By Jennifer O'Connor
Fancy a bout of the runs, severe fever, septicemia, or perhaps meningitis? Then head on out and get yourself a snake or other reptile as a pet.
According to a recent report, hundreds of people were exposed to salmonella bacteria from dead mice they were feeding to their reptiles—but that's just the tip of the iceberg.
For years, the Centers for Disease Control and Prevention has been sounding the alarm about contact with reptiles because every year tens of thousands of people in the U.S. contract salmonellosis—a serious bug that can land you in the hospital … or worse—as a result of direct or indirect contact with reptiles. In the last year, there have been two other reptile-related salmonella outbreaks, one tied to the sale of pet turtles and the other to the sale of African dwarf frogs.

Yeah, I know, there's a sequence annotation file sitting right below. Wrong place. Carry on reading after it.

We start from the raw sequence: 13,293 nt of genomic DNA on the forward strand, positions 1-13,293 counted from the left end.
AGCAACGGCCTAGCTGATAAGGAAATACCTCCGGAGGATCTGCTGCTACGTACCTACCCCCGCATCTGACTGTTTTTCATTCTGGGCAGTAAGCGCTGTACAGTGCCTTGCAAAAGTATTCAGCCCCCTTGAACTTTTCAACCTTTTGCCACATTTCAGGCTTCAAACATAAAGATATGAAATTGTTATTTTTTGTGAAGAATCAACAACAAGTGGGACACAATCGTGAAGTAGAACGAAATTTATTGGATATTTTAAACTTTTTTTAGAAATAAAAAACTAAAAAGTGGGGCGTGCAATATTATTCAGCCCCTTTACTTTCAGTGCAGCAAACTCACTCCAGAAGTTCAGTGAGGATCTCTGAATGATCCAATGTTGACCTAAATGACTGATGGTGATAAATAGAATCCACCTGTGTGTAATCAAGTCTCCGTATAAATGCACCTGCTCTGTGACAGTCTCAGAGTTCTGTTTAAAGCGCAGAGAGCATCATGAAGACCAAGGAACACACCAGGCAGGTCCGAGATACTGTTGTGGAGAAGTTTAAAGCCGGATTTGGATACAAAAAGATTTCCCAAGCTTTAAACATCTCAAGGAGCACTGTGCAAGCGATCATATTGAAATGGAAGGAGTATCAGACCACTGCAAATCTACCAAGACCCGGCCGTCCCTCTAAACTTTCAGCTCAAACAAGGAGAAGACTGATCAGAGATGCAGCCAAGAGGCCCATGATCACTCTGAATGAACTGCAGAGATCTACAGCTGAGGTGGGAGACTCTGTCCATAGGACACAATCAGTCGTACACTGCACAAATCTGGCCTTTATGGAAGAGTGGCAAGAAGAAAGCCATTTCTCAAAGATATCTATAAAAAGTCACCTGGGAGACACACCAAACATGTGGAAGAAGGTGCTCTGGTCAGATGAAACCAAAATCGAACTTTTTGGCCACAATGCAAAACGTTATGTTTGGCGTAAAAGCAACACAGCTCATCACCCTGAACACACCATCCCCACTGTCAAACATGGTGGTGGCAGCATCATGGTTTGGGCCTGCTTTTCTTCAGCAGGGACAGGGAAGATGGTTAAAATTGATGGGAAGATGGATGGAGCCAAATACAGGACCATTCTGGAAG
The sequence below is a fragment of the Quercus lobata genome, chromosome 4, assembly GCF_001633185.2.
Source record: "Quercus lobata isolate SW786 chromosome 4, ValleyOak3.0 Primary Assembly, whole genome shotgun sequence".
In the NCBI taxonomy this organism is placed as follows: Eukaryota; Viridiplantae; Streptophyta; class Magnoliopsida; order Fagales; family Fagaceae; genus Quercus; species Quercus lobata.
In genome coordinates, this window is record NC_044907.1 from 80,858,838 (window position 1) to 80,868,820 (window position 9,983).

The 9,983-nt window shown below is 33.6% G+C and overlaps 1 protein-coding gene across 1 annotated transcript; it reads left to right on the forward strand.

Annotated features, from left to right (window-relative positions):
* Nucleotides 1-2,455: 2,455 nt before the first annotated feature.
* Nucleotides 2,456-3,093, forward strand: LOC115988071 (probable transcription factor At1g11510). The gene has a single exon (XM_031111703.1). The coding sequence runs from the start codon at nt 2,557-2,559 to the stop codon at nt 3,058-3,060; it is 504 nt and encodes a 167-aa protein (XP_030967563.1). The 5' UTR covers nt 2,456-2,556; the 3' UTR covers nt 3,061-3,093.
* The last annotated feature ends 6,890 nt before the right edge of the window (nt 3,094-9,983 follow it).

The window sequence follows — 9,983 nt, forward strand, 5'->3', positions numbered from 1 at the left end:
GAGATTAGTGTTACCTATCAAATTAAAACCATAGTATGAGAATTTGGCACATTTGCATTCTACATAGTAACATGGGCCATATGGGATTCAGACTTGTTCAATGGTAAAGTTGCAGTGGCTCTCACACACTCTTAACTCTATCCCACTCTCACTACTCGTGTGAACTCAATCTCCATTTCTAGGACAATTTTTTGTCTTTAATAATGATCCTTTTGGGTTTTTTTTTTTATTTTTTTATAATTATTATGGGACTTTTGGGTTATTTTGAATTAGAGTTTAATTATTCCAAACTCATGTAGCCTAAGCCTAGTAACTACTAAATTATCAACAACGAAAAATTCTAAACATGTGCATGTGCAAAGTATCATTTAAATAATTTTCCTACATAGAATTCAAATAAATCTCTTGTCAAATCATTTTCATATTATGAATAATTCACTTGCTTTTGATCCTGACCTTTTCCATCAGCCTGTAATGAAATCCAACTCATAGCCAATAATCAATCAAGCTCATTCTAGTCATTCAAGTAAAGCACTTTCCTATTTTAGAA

Should pet stores give away a free hospital stay with each reptile they sell? You tell us. Meanwhile, please help stop the wobbly stomach blues (not to mention the blues that every snake and lizard who's stuck in an aquarium must experience) by adding your support to the proposal by the U.S. Fish and Wildlife Service to ban the sale of nine species of snake.